Forget what you see in the latest action movies or even video games, these gun myths shouldn’t be believed. We see it everywhere; James Bond, Westerns, Call of Duty, Fast and Furious, Terminator, Black Hawk Down, The Expendables, Goldeneye, Battlefield, Taken, Die Hard, Bon Cop Bad Cop, The Matrix, and so on – They’re all Bullshit, but we fall for them thanks to Hollywood. Here’s looking at you Arnold Schwarzenegger and Sylvester Stallone.

Can Bullets shoot through cars? Will gas canisters explode if you shoot them? Am I safe from bullets underwater? Those questions and more will be answered in this edition of Watchmojo’s Top 5 Myths.

April 22, 2017

Tank Chats #7 British Mark II

Filed under: Britain, History, Military, Technology — Tags: , — Nicholas @ 02:00

Published on 2 Jul 2015

The seventh in a series of short films about some of the vehicles in our collection presented by The Tank Museum’s historian David Fletcher MBE.

Only fifty tanks each of Marks II and III were produced. They were unarmoured, in the sense that the steel from which they were built was not heat treated to make it bullet proof. The reason being that these tanks were only intended for use as training machines.

The chief external differences from Mark I lay in the tail wheels, which were not used on Marks II and III and later heavy tanks, the narrower driver’s cab and the ‘trapezoid’ hatch cover on the roof.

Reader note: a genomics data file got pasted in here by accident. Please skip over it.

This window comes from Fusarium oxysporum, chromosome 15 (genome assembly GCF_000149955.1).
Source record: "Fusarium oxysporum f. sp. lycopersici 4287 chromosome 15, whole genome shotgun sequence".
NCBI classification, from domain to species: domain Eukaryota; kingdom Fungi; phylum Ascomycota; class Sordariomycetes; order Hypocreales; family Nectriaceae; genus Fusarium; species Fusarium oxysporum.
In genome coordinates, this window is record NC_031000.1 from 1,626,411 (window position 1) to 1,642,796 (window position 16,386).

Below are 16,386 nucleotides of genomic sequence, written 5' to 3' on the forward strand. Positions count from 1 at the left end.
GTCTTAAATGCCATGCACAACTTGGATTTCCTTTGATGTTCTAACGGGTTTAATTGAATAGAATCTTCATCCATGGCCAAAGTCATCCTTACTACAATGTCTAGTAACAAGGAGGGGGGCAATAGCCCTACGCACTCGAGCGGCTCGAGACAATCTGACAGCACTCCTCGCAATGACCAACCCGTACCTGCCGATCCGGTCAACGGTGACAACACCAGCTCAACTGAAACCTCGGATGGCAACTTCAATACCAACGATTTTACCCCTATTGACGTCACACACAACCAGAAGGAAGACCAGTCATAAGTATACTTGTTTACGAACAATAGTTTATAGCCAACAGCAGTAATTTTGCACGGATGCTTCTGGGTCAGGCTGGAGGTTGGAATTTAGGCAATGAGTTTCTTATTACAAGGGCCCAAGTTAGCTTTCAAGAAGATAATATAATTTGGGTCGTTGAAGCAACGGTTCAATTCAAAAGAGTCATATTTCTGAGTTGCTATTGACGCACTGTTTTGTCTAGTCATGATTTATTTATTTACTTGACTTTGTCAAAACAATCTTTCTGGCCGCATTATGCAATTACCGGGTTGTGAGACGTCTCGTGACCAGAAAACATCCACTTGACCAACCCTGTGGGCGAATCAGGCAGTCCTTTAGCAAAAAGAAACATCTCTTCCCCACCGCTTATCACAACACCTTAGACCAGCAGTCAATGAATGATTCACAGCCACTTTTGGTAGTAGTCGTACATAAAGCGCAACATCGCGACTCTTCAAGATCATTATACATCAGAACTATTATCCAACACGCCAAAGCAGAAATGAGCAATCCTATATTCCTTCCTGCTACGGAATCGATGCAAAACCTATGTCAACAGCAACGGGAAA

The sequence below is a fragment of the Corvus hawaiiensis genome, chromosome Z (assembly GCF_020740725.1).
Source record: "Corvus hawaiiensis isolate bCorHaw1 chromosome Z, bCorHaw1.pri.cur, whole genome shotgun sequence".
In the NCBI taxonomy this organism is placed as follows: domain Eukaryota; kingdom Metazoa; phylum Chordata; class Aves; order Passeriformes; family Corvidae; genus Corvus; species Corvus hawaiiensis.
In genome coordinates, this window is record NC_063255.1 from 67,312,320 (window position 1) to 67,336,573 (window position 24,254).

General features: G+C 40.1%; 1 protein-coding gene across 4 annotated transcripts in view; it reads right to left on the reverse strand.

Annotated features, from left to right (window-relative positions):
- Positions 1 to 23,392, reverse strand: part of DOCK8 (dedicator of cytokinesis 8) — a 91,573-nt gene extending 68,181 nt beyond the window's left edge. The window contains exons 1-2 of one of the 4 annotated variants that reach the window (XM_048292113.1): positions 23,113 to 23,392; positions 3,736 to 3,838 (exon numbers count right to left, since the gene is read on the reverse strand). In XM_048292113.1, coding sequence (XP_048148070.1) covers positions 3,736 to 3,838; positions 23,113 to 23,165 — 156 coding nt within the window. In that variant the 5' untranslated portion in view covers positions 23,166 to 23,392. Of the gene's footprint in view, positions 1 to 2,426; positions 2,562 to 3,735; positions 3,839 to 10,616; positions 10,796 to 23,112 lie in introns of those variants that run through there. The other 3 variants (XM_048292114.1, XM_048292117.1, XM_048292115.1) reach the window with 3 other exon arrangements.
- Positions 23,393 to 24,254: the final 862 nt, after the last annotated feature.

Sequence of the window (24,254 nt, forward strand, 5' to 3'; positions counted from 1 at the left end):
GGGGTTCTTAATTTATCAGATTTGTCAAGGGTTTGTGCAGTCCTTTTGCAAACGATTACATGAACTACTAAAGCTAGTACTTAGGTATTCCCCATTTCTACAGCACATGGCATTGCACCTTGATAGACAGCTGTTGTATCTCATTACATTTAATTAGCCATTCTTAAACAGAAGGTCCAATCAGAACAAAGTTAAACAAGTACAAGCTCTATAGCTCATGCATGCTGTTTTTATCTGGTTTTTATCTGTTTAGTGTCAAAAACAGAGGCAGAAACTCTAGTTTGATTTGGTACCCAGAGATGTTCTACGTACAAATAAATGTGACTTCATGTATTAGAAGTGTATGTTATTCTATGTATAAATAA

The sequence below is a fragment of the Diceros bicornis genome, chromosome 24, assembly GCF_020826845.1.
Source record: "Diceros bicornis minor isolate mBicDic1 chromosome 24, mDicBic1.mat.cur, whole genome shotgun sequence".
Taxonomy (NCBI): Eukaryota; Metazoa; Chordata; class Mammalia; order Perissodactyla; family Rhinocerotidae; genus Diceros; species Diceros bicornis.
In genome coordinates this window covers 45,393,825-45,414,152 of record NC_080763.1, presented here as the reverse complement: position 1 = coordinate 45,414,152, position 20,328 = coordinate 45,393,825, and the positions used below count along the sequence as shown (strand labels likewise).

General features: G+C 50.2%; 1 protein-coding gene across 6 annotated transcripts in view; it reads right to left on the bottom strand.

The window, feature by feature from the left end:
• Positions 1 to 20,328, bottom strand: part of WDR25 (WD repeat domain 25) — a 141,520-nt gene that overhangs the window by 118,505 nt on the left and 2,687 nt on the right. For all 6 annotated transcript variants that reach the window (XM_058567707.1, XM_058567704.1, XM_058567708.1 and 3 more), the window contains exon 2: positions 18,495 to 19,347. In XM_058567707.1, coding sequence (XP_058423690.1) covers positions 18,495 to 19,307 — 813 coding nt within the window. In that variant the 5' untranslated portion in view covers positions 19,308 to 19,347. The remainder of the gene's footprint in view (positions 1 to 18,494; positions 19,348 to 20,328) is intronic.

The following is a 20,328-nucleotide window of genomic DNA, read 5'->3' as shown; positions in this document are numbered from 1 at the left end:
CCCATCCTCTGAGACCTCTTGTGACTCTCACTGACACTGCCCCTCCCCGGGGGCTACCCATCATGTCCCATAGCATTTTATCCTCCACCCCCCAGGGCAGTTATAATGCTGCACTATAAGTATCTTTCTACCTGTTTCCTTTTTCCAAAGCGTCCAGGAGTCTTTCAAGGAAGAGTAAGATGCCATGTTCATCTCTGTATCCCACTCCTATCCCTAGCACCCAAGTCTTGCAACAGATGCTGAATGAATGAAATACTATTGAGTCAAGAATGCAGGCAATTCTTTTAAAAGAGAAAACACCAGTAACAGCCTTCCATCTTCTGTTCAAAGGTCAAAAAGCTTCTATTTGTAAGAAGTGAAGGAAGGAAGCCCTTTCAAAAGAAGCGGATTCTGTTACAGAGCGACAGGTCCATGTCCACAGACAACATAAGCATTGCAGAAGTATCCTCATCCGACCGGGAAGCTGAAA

April 21, 2017

How do spacesuits work? | James May Q&A | Head Squeeze

Filed under: History, Space, Technology — Tags: , — Nicholas @ 02:00

Published on 8 Nov 2013

You’ve seen the videos of those astronauts on the International Space Station getting suited and booted in a spacesuit before a spacewalk, but how exactly does the space suit work?

A spacesuit has to protect you from the glaring radiation from the sun as well as keeping you warm from the extreme cold of outer space. As well as that is has to make sure you have enough oxygen and enough movement so you can actually do your job.

It also has to be pressurised to about 4.7PSI. Otherwise the empty vacuum of outer space will make your organs increase to twice their normal size and you will meet a very unpleasant untimely death.

Don’t fancy building your own spacesuit, why not build an elevator into space? http://www.youtube.com/watch?v=annVRxRjj4c&feature=c4-overview-vl&list=PLMrtJn-MOYmeNkbYzXsEluioufGDxuqtO